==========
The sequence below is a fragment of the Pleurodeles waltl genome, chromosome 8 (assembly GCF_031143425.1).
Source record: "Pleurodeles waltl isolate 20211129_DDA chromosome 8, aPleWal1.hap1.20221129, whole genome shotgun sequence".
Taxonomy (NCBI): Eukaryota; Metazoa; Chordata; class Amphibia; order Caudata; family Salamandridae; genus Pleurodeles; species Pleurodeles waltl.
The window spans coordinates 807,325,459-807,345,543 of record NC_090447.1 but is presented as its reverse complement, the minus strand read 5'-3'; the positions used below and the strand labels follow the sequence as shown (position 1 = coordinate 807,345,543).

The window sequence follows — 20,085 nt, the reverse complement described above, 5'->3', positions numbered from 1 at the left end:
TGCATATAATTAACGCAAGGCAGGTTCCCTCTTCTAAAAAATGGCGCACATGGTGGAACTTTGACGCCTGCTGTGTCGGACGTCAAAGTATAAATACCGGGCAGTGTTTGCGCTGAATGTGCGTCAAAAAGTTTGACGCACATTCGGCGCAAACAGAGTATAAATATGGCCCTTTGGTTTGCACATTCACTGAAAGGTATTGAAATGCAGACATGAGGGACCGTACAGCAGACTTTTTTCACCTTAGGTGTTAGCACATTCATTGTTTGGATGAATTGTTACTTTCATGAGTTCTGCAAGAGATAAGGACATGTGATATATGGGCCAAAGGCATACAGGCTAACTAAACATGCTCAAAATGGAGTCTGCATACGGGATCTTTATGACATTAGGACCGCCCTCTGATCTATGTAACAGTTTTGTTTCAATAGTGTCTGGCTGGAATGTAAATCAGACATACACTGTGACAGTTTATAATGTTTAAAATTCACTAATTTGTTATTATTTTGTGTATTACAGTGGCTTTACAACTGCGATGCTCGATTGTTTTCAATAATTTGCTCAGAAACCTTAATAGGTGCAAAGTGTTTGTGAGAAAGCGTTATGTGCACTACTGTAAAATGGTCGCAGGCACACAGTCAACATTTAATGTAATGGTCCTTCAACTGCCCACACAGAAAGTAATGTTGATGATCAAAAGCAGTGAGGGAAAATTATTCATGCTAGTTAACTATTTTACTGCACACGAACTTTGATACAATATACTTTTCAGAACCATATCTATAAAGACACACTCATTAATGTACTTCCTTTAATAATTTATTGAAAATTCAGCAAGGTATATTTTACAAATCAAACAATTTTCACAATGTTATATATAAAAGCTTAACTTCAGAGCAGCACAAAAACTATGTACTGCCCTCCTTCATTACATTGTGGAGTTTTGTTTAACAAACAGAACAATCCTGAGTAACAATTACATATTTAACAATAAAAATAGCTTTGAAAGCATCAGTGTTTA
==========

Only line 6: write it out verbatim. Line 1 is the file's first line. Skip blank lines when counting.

TGCATATAATTAACGCAAGGCAGGTTCCCTCTTCTAAAAAATGGCGCACATGGTGGAACTTTGACGCCTGCTGTGTCGGACGTCAAAGTATAAATACCGGGCAGTGTTTGCGCTGAATGTGCGTCAAAAAGTTTGACGCACATTCGGCGCAAACAGAGTATAAATATGGCCCTTTGGTTTGCACATTCACTGAAAGGTATTGAAATGCAGACATGAGGGACCGTACAGCAGACTTTTTTCACCTTAGGTGTTAGCACATTCATTGTTTGGATGAATTGTTACTTTCATGAGTTCTGCAAGAGATAAGGACATGTGATATATGGGCCAAAGGCATACAGGCTAACTAAACATGCTCAAAATGGAGTCTGCATACGGGATCTTTATGACATTAGGACCGCCCTCTGATCTATGTAACAGTTTTGTTTCAATAGTGTCTGGCTGGAATGTAAATCAGACATACACTGTGACAGTTTATAATGTTTAAAATTCACTAATTTGTTATTATTTTGTGTATTACAGTGGCTTTACAACTGCGATGCTCGATTGTTTTCAATAATTTGCTCAGAAACCTTAATAGGTGCAAAGTGTTTGTGAGAAAGCGTTATGTGCACTACTGTAAAATGGTCGCAGGCACACAGTCAACATTTAATGTAATGGTCCTTCAACTGCCCACACAGAAAGTAATGTTGATGATCAAAAGCAGTGAGGGAAAATTATTCATGCTAGTTAACTATTTTACTGCACACGAACTTTGATACAATATACTTTTCAGAACCATATCTATAAAGACACACTCATTAATGTACTTCCTTTAATAATTTATTGAAAATTCAGCAAGGTATATTTTACAAATCAAACAATTTTCACAATGTTATATATAAAAGCTTAACTTCAGAGCAGCACAAAAACTATGTACTGCCCTCCTTCATTACATTGTGGAGTTTTGTTTAACAAACAGAACAATCCTGAGTAACAATTACATATTTAACAATAAAAATAGCTTTGAAAGCATCAGTGTTTA